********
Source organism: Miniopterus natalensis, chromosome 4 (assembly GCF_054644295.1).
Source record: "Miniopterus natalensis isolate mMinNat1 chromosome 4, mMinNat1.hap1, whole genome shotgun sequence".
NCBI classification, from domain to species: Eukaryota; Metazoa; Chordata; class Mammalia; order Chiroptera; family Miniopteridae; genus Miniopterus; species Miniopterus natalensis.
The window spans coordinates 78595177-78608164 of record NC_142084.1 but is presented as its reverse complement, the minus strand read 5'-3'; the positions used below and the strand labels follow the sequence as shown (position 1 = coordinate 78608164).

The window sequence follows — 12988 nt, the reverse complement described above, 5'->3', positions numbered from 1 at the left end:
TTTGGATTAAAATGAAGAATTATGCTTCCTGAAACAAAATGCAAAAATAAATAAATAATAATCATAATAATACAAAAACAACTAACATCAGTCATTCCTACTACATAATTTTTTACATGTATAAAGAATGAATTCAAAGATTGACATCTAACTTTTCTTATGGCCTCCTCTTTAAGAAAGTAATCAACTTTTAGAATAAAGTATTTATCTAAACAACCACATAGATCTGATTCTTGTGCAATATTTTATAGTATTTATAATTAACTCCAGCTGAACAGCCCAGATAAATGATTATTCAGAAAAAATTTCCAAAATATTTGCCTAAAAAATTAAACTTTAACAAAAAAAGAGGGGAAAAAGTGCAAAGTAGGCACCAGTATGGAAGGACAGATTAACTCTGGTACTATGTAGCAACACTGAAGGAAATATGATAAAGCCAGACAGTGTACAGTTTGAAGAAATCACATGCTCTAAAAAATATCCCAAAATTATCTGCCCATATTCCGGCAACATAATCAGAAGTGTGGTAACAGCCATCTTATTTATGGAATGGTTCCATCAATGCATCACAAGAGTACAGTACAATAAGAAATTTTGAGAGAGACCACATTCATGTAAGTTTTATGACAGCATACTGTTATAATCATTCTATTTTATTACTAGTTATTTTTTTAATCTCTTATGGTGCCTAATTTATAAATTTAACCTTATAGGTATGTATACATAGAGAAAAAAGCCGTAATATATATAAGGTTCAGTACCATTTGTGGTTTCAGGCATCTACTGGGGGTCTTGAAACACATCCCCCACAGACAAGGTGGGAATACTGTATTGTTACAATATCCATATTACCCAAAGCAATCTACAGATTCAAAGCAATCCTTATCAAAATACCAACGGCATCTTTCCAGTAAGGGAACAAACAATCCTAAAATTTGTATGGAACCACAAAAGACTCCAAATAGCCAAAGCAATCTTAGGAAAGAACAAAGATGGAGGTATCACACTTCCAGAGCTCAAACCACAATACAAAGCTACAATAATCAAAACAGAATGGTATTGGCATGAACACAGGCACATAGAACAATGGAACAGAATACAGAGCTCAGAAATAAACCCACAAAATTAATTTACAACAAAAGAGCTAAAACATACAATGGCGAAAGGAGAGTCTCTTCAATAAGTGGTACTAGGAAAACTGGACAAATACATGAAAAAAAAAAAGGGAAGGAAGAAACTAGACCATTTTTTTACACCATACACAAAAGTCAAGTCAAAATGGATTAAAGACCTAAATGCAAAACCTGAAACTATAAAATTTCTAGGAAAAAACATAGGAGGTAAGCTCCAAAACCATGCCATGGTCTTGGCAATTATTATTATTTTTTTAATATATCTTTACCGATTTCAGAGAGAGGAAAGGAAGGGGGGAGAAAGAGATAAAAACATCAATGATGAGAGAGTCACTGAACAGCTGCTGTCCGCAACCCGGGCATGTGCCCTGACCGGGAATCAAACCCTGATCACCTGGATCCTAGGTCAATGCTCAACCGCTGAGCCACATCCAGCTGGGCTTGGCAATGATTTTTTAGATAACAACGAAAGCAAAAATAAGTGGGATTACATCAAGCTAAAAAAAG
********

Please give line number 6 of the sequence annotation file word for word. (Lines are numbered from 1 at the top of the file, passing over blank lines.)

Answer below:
TTTGGATTAAAATGAAGAATTATGCTTCCTGAAACAAAATGCAAAAATAAATAAATAATAATCATAATAATACAAAAACAACTAACATCAGTCATTCCTACTACATAATTTTTTACATGTATAAAGAATGAATTCAAAGATTGACATCTAACTTTTCTTATGGCCTCCTCTTTAAGAAAGTAATCAACTTTTAGAATAAAGTATTTATCTAAACAACCACATAGATCTGATTCTTGTGCAATATTTTATAGTATTTATAATTAACTCCAGCTGAACAGCCCAGATAAATGATTATTCAGAAAAAATTTCCAAAATATTTGCCTAAAAAATTAAACTTTAACAAAAAAAGAGGGGAAAAAGTGCAAAGTAGGCACCAGTATGGAAGGACAGATTAACTCTGGTACTATGTAGCAACACTGAAGGAAATATGATAAAGCCAGACAGTGTACAGTTTGAAGAAATCACATGCTCTAAAAAATATCCCAAAATTATCTGCCCATATTCCGGCAACATAATCAGAAGTGTGGTAACAGCCATCTTATTTATGGAATGGTTCCATCAATGCATCACAAGAGTACAGTACAATAAGAAATTTTGAGAGAGACCACATTCATGTAAGTTTTATGACAGCATACTGTTATAATCATTCTATTTTATTACTAGTTATTTTTTTAATCTCTTATGGTGCCTAATTTATAAATTTAACCTTATAGGTATGTATACATAGAGAAAAAAGCCGTAATATATATAAGGTTCAGTACCATTTGTGGTTTCAGGCATCTACTGGGGGTCTTGAAACACATCCCCCACAGACAAGGTGGGAATACTGTATTGTTACAATATCCATATTACCCAAAGCAATCTACAGATTCAAAGCAATCCTTATCAAAATACCAACGGCATCTTTCCAGTAAGGGAACAAACAATCCTAAAATTTGTATGGAACCACAAAAGACTCCAAATAGCCAAAGCAATCTTAGGAAAGAACAAAGATGGAGGTATCACACTTCCAGAGCTCAAACCACAATACAAAGCTACAATAATCAAAACAGAATGGTATTGGCATGAACACAGGCACATAGAACAATGGAACAGAATACAGAGCTCAGAAATAAACCCACAAAATTAATTTACAACAAAAGAGCTAAAACATACAATGGCGAAAGGAGAGTCTCTTCAATAAGTGGTACTAGGAAAACTGGACAAATACATGAAAAAAAAAAAGGGAAGGAAGAAACTAGACCATTTTTTTACACCATACACAAAAGTCAAGTCAAAATGGATTAAAGACCTAAATGCAAAACCTGAAACTATAAAATTTCTAGGAAAAAACATAGGAGGTAAGCTCCAAAACCATGCCATGGTCTTGGCAATTATTATTATTTTTTTAATATATCTTTACCGATTTCAGAGAGAGGAAAGGAAGGGGGGAGAAAGAGATAAAAACATCAATGATGAGAGAGTCACTGAACAGCTGCTGTCCGCAACCCGGGCATGTGCCCTGACCGGGAATCAAACCCTGATCACCTGGATCCTAGGTCAATGCTCAACCGCTGAGCCACATCCAGCTGGGCTTGGCAATGATTTTTTAGATAACAACGAAAGCAAAAATAAGTGGGATTACATCAAGCTAAAAAAAG